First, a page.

Late Night Knockers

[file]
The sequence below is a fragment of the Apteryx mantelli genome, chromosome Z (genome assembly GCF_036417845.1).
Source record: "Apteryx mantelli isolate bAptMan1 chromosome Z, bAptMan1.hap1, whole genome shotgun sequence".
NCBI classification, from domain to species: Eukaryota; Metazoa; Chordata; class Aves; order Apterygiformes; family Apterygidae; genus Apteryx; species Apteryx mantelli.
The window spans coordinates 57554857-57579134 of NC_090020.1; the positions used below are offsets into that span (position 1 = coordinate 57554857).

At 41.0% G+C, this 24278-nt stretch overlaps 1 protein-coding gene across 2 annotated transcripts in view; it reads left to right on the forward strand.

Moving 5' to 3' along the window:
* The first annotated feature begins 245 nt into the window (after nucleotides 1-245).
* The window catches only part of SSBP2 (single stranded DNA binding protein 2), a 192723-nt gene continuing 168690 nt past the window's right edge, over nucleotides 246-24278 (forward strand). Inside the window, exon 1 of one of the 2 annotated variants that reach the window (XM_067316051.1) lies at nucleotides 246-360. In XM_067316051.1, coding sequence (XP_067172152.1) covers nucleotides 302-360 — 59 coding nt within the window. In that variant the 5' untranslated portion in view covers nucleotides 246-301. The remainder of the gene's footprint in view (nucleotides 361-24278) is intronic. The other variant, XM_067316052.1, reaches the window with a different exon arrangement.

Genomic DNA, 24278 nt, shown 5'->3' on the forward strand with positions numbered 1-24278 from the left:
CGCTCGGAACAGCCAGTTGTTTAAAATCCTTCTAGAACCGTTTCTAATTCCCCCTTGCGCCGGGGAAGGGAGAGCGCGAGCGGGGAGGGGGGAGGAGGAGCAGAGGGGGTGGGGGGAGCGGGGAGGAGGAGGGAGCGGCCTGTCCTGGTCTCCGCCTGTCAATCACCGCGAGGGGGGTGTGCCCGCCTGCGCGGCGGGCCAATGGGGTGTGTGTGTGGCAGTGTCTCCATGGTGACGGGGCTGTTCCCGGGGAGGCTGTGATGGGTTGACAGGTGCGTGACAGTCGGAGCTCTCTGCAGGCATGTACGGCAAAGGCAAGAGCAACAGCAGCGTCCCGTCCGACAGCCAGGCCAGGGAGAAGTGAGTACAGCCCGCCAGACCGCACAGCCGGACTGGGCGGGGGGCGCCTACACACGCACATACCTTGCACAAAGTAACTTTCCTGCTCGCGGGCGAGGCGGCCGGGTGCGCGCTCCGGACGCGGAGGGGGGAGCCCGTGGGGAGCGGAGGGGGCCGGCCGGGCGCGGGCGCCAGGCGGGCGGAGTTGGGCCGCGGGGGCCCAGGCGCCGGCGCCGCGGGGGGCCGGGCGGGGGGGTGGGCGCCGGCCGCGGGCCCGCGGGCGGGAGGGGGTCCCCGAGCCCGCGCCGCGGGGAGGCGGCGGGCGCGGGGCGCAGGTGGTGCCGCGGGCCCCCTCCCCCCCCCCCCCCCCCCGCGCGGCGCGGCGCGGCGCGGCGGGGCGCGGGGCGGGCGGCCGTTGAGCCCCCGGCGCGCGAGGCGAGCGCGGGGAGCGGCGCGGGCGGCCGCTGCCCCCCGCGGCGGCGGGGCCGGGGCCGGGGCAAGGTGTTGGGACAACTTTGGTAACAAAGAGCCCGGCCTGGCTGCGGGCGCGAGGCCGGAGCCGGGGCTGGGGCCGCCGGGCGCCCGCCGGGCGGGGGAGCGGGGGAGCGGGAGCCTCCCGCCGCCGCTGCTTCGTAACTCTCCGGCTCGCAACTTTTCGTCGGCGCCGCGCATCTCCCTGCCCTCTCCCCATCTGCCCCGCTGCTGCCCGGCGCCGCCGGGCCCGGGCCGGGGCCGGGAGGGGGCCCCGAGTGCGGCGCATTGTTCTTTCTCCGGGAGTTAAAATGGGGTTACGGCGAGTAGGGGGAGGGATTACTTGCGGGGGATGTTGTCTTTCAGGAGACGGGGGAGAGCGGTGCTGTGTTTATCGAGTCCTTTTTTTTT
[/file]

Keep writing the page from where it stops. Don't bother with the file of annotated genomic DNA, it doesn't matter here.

The next story in my trilogy happened in Johnson City, TN.  JW and I were hiking near Johnson City, when I got pretty sick with the Hiker Virus.  Many other hikers were getting sick with this virus, which included lots of trips to the bathroom (for most people, it was coming out of both ends, sorry, gross I know).  I was up all night, digging holes in the woods, and I knew the next day that I just didn't have the energy to hike.  JW and I began to try to think of a solution.  We were so close to Johnson City and we had a great friend there, who we thought could help us out.  We hiked a mile that day, to the nearest dirt road crossing.  I was exhausted, and ready to curl up on a couch somewhere.  We got our phones out when we reached the dirt road, and JW's phone actually had service!  We were really excited and relieved.  JW called our friend, Lisa, who said that I could stay with her and she would pick me up in about an hour, in her VW bus.  (Perfect for a stinky hiker and two stinky dogs).  JW and I waited on the dirt road for about an hour, JW trying everything he could to make me more comfortable, when we saw some gravel flying off the tires of a VW.  Lisa pulled up with ginger ale, gatorade and treats for JW.  She is a mom, and the ultimate caretaker.  I got into the van, with Molly and Tess, and JW continued on (I would see him again in a couple days).  Lisa and I drove to Johnson City, got a great time to catch up and have some girl chit-chat, and spent the day together.  I was beginning to feel much better, so when Lisa made a delicious dinner, I took a small helping for my healing stomach.  We spent time out on her patio, with cold drinks, just talking and sharing fun times with her and her neighbors.  (Lisa lives in the tree street neighborhood of Johnson City; a historic, classy and close-knit community; and Lisa knows EVERYONE)!  When it was time to turn in for the night, Lisa covered her comfy couch with a sheet, and gave me a comfy pillow and blanket.  I was so glad to be sleeping in pure comfort, and drifted off to sleep easily.  I woke up, at about 2AM, when I again had the bathroom urge.  It was at this time that I noticed that all of her curtains in her living room were open.  I felt a little bit vulnerable, as I was laying on a couch, right next to a large living room window.  I began to think maybe I should close the curtains, but thought it would be fine; these were just my half-awake rambling thoughts.  I got up to use the bathroom, and checked to make sure the door was locked (not sure why).  It wasn't, so I flipped the lock and laid back down on the couch.  I pulled the covers over myself and tried to get cozy again.  As I closed my eyes, I heard the loudest, most aggressive, most intense, knock on the door.  Actually, it was more like a fist-bang, that went on for a good 10 seconds.  This was not a polite knock, or possibly a neighbor in trouble.  This was someone who wanted their knock to be loud, and someone who seemed angry/crazy.  I literally sprang up from the couch and RAN to Lisa's room in the back of the house.  Lisa was already out of bed.  "Honey, what WAS that," she asked nervously, with a hint of Tennessee twang.  I just said, literally shaking a little, "I don't know, but it didn't sound good."  We stood there contemplating what had just happened, in a half-sleep stupor, when we heard BANG! BANG! coming from, what seemed to me, was the top of the house.  Even though we both had no idea what the bangs were, I turned to Lisa and sputtered out, "I think you should call the police!"  Lisa called the police and they were there within minutes.  Lisa and I both ventured outside, feeling safe and secure with two strapping Tennessee policemen as our bodyguards.  We searched around the house, with the two police officers, in our pajamas, and were able to find nothing.  The police asked Lisa some questions and looked in her neighbor's yards to be sure no one was hiding out.  The aggressive knocker had definitely travelled on foot.  As the police officers were shining their flashlights around the house, they happened upon two egg yolks, dripping down the front of Lisa's aluminum awning.  I breathed a sigh of relief.  Lisa had gotten her house egged.  Strange for a middle-aged woman, I thought, but at least now we knew it was just some young punks, not any crazy thieves or prowlers lurking around the tree streets.  Lisa thanked the officers and sent them on their way.  We went back inside, and I shared Lisa's bed that night!  Haha, I had been spooked enough to curl up beside her and we both had a somewhat restless sleep that night.  When morning came, Lisa was talking to her neighbors about what had happened.  They all joked that I probably wanted to get back on the trail rather than be in Johnson City.  Lisa then developed a theory as to what she thought the egg-ers motives were.  Lisa is a very active member of her neighborhood, and a very strong and outspoken woman.  In a recent neighborhood meeting, the topic being discussed was the fraternity, of nearby college ETSU, that was located in the historic tree streets neighborhood.  This fraternity had gotten a bad reputation in the community, basically because they were doing fraternity-type things, and this was a family neighborhood.  The residents of the tree streets take pride in their neighborhood, their yards, their community, and the safety of the tree streets.  Lisa was very vocal, during this anti-fraternity meeting, that she believed that the frat should move out of the tree streets.  She was not shy about stating the lewd behavior she had witnessed from this group of people, and felt it had no business in the neighborhood.  After the meeting, she didn't realize that members of this fraternity may pull some pranks on her, just to peeve her.  Lisa thought the egg-ers were some young frat boys, just being punks.  It was funny to laugh about this with Lisa and her neighbors the next day, it definitely seemed a lot scarier the night before, when all I knew was there was someone seemingly trying to break the door down.  I'm glad that Lisa and I could laugh about it together, and now it is just material for a good story.